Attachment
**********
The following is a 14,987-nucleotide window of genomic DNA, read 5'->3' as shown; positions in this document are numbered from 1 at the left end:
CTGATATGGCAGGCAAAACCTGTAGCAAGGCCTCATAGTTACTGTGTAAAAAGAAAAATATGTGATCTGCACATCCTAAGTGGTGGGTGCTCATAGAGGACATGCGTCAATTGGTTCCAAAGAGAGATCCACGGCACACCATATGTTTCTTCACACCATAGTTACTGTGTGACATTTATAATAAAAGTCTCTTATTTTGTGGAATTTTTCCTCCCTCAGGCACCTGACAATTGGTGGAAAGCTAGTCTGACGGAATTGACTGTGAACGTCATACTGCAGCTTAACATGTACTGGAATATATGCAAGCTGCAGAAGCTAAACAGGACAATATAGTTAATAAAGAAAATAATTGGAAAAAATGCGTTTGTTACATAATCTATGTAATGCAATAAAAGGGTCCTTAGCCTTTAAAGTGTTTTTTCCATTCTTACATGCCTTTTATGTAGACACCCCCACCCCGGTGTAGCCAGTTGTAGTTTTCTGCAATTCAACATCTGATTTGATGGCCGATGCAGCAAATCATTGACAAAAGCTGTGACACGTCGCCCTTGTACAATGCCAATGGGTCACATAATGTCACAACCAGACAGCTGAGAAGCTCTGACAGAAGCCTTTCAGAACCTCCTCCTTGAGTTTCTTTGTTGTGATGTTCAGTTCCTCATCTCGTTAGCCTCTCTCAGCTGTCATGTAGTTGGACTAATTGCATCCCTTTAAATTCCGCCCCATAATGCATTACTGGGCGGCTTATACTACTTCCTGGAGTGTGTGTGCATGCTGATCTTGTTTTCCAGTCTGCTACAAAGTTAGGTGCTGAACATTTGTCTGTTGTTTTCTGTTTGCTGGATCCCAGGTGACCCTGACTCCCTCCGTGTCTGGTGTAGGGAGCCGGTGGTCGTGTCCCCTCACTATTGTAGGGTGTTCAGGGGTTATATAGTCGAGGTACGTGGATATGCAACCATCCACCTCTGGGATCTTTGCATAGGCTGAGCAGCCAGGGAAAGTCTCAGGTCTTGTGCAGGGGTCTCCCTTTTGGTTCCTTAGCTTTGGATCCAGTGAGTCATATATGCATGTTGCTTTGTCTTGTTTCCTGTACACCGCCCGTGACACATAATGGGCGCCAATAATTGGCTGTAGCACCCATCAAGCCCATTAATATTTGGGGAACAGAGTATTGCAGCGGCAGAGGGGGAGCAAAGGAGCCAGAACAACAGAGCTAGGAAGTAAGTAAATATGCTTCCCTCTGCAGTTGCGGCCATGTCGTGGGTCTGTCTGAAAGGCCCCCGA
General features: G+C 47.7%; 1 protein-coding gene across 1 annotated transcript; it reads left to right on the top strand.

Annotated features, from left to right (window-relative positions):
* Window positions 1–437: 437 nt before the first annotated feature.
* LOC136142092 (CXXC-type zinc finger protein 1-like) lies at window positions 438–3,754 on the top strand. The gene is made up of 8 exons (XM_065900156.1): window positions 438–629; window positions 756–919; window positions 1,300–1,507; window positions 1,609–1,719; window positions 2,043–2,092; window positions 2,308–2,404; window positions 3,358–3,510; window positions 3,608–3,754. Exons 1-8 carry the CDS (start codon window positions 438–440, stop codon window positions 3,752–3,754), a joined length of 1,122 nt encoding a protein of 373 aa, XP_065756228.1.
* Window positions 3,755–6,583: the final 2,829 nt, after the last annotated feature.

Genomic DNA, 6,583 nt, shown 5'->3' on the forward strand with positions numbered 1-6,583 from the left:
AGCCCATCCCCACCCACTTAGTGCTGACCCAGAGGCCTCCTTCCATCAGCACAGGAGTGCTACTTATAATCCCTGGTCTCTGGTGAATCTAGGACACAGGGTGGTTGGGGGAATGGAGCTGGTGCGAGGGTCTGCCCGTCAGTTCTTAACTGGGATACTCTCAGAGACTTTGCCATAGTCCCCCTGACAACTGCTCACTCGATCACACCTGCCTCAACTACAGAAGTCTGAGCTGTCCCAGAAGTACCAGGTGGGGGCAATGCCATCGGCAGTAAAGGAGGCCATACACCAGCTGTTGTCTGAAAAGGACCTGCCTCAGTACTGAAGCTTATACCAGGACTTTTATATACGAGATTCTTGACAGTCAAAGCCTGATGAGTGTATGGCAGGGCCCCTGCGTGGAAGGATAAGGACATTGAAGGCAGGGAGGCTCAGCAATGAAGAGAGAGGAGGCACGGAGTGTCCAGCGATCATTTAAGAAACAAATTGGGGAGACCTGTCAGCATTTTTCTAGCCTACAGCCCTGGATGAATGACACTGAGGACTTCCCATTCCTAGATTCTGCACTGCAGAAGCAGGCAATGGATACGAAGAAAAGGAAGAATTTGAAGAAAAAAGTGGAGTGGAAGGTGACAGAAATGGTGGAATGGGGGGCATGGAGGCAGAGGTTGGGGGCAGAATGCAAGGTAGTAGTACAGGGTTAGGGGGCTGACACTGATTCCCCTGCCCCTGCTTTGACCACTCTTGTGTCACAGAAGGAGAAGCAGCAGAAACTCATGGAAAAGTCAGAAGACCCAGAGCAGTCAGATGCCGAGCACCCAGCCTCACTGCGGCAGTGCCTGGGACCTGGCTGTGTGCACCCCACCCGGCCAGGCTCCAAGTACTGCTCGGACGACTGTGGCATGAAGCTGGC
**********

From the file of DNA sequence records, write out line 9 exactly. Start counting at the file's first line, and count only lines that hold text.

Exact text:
AGCCCATCCCCACCCACTTAGTGCTGACCCAGAGGCCTCCTTCCATCAGCACAGGAGTGCTACTTATAATCCCTGGTCTCTGGTGAATCTAGGACACAGGGTGGTTGGGGGAATGGAGCTGGTGCGAGGGTCTGCCCGTCAGTTCTTAACTGGGATACTCTCAGAGACTTTGCCATAGTCCCCCTGACAACTGCTCACTCGATCACACCTGCCTCAACTACAGAAGTCTGAGCTGTCCCAGAAGTACCAGGTGGGGGCAATGCCATCGGCAGTAAAGGAGGCCATACACCAGCTGTTGTCTGAAAAGGACCTGCCTCAGTACTGAAGCTTATACCAGGACTTTTATATACGAGATTCTTGACAGTCAAAGCCTGATGAGTGTATGGCAGGGCCCCTGCGTGGAAGGATAAGGACATTGAAGGCAGGGAGGCTCAGCAATGAAGAGAGAGGAGGCACGGAGTGTCCAGCGATCATTTAAGAAACAAATTGGGGAGACCTGTCAGCATTTTTCTAGCCTACAGCCCTGGATGAATGACACTGAGGACTTCCCATTCCTAGATTCTGCACTGCAGAAGCAGGCAATGGATACGAAGAAAAGGAAGAATTTGAAGAAAAAAGTGGAGTGGAAGGTGACAGAAATGGTGGAATGGGGGGCATGGAGGCAGAGGTTGGGGGCAGAATGCAAGGTAGTAGTACAGGGTTAGGGGGCTGACACTGATTCCCCTGCCCCTGCTTTGACCACTCTTGTGTCACAGAAGGAGAAGCAGCAGAAACTCATGGAAAAGTCAGAAGACCCAGAGCAGTCAGATGCCGAGCACCCAGCCTCACTGCGGCAGTGCCTGGGACCTGGCTGTGTGCACCCCACCCGGCCAGGCTCCAAGTACTGCTCGGACGACTGTGGCATGAAGCTGGC